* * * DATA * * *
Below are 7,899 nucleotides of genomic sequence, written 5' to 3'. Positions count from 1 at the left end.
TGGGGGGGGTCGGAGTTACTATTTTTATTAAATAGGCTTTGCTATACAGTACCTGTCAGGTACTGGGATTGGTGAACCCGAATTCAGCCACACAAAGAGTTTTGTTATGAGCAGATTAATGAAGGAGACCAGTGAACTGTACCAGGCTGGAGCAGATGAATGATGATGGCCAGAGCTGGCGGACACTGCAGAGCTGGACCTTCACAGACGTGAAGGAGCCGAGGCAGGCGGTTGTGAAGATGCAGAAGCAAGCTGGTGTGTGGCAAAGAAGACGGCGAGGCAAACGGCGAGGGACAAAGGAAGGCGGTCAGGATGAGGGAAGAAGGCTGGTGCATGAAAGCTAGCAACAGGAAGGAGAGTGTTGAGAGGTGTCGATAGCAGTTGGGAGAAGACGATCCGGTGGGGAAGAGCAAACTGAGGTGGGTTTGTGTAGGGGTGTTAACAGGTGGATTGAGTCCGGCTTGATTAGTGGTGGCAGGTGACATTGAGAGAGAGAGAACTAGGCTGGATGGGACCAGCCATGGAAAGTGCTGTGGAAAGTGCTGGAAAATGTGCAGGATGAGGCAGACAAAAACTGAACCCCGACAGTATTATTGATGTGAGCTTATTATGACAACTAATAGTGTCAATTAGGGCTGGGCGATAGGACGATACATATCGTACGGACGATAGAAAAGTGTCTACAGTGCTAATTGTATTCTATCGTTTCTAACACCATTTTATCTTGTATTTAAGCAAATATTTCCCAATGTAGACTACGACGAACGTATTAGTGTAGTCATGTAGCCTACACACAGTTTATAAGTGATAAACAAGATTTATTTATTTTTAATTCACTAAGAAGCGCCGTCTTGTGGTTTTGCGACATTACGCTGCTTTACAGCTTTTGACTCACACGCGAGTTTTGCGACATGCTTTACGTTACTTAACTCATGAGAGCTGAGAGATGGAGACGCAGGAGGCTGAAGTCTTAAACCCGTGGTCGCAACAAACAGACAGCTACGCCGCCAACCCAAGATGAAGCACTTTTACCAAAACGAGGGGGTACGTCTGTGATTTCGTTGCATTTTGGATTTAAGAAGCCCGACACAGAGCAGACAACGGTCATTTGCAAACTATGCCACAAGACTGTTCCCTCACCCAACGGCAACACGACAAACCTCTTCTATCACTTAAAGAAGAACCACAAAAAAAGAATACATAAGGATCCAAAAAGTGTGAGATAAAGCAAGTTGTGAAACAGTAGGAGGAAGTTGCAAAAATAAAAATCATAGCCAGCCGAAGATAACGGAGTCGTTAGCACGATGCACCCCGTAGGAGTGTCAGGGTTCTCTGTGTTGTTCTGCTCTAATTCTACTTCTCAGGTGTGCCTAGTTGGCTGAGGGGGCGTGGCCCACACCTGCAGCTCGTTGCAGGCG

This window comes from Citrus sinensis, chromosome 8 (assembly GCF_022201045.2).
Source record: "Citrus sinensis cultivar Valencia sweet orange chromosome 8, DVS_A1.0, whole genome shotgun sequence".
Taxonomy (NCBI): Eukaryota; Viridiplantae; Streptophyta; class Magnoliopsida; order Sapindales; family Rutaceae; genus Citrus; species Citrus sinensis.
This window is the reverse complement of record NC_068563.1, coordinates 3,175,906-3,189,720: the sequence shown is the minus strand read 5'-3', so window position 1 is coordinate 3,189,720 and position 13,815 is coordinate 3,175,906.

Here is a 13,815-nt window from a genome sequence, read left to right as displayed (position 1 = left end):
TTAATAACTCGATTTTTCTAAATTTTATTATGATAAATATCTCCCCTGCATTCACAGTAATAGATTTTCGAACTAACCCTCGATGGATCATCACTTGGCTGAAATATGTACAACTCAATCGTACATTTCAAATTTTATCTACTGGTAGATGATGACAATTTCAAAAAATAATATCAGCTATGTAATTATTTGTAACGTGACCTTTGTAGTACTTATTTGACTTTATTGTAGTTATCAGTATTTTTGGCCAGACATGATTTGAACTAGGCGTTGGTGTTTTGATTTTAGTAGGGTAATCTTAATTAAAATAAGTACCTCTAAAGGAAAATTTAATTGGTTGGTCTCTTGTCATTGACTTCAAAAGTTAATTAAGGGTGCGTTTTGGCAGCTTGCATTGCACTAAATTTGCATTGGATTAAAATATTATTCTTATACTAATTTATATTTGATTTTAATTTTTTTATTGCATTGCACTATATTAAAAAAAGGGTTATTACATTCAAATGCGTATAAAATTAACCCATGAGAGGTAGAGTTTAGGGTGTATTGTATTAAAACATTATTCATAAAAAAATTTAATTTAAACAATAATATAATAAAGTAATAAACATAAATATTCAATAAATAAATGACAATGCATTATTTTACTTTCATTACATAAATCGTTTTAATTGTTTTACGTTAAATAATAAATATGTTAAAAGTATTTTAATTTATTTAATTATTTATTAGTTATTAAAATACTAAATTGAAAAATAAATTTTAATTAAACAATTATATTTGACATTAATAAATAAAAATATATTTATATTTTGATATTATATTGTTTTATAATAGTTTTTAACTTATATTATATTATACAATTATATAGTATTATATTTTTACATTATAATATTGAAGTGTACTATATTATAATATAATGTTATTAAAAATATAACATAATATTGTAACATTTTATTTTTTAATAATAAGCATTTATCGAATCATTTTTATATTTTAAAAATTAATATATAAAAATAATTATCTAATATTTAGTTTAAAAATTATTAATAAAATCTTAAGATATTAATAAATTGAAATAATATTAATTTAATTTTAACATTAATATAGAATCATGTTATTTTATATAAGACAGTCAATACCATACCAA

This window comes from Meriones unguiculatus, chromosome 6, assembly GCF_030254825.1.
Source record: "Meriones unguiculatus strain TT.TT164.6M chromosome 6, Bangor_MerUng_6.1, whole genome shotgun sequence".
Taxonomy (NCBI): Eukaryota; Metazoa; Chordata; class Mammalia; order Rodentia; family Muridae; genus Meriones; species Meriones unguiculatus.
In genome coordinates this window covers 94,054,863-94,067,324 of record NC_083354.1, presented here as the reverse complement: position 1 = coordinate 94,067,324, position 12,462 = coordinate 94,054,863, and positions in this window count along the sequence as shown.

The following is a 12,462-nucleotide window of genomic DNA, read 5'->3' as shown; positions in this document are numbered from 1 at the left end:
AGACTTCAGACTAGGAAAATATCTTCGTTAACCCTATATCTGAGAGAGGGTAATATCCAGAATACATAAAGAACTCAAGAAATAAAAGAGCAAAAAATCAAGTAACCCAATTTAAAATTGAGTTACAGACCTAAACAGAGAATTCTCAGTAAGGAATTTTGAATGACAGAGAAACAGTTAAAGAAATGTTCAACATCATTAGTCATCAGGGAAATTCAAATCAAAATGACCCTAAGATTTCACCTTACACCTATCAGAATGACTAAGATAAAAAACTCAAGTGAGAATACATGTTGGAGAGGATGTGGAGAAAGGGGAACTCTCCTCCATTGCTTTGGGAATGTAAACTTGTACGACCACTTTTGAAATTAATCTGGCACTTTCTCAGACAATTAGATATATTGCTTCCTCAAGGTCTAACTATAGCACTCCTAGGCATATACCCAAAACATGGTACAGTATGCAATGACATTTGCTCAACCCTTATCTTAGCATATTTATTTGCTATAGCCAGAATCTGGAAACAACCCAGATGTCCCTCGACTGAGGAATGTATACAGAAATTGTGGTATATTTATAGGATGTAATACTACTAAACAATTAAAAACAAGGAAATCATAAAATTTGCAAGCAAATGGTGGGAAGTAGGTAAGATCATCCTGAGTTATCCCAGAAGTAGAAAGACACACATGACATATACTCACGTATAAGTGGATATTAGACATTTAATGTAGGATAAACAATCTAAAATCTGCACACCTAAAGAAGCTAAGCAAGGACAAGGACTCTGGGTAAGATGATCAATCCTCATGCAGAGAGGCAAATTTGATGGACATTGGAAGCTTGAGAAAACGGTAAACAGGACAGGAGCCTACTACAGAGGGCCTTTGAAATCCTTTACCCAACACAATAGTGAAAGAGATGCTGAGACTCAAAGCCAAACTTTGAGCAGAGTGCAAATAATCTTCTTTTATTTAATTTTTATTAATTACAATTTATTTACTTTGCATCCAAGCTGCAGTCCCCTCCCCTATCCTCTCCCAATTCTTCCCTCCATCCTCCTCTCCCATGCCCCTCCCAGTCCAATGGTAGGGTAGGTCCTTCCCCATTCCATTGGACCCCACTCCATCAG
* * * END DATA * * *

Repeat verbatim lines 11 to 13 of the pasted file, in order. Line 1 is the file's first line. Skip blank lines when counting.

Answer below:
Taxonomy (NCBI): Eukaryota; Metazoa; Chordata; class Mammalia; order Rodentia; family Muridae; genus Meriones; species Meriones unguiculatus.
In genome coordinates this window covers 94,054,863-94,067,324 of record NC_083354.1, presented here as the reverse complement: position 1 = coordinate 94,067,324, position 12,462 = coordinate 94,054,863, and positions in this window count along the sequence as shown.

The following is a 12,462-nucleotide window of genomic DNA, read 5'->3' as shown; positions in this document are numbered from 1 at the left end: